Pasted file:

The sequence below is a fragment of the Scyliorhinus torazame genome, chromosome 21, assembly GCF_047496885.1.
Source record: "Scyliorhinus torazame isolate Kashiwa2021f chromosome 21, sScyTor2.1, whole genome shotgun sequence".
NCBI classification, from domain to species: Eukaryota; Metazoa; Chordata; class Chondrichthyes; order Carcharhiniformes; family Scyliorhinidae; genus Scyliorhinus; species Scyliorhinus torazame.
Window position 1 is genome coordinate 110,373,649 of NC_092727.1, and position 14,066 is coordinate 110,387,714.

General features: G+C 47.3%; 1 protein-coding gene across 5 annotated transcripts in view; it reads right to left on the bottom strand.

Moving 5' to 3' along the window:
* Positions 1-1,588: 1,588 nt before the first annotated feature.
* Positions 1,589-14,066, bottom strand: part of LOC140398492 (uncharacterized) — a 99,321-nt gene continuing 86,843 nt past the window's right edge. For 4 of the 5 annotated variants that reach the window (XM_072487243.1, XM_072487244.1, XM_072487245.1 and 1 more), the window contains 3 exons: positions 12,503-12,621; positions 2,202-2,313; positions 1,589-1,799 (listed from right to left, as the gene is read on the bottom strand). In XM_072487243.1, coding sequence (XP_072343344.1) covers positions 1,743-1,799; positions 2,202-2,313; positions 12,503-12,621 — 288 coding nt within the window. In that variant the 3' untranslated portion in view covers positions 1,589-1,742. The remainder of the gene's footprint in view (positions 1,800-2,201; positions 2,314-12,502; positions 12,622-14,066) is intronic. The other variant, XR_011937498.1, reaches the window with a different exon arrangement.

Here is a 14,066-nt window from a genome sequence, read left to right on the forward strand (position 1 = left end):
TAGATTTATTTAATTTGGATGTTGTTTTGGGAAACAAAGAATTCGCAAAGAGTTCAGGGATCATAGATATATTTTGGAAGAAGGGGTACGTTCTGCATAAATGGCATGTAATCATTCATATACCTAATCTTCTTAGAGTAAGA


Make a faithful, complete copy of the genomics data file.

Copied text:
The sequence below is a fragment of the Scyliorhinus torazame genome, chromosome 21, assembly GCF_047496885.1.
Source record: "Scyliorhinus torazame isolate Kashiwa2021f chromosome 21, sScyTor2.1, whole genome shotgun sequence".
NCBI classification, from domain to species: Eukaryota; Metazoa; Chordata; class Chondrichthyes; order Carcharhiniformes; family Scyliorhinidae; genus Scyliorhinus; species Scyliorhinus torazame.
Window position 1 is genome coordinate 110,373,649 of NC_092727.1, and position 14,066 is coordinate 110,387,714.

General features: G+C 47.3%; 1 protein-coding gene across 5 annotated transcripts in view; it reads right to left on the bottom strand.

Moving 5' to 3' along the window:
* Positions 1-1,588: 1,588 nt before the first annotated feature.
* Positions 1,589-14,066, bottom strand: part of LOC140398492 (uncharacterized) — a 99,321-nt gene continuing 86,843 nt past the window's right edge. For 4 of the 5 annotated variants that reach the window (XM_072487243.1, XM_072487244.1, XM_072487245.1 and 1 more), the window contains 3 exons: positions 12,503-12,621; positions 2,202-2,313; positions 1,589-1,799 (listed from right to left, as the gene is read on the bottom strand). In XM_072487243.1, coding sequence (XP_072343344.1) covers positions 1,743-1,799; positions 2,202-2,313; positions 12,503-12,621 — 288 coding nt within the window. In that variant the 3' untranslated portion in view covers positions 1,589-1,742. The remainder of the gene's footprint in view (positions 1,800-2,201; positions 2,314-12,502; positions 12,622-14,066) is intronic. The other variant, XR_011937498.1, reaches the window with a different exon arrangement.

Here is a 14,066-nt window from a genome sequence, read left to right on the forward strand (position 1 = left end):
TAGATTTATTTAATTTGGATGTTGTTTTGGGAAACAAAGAATTCGCAAAGAGTTCAGGGATCATAGATATATTTTGGAAGAAGGGGTACGTTCTGCATAAATGGCATGTAATCATTCATATACCTAATCTTCTTAGAGTAAGA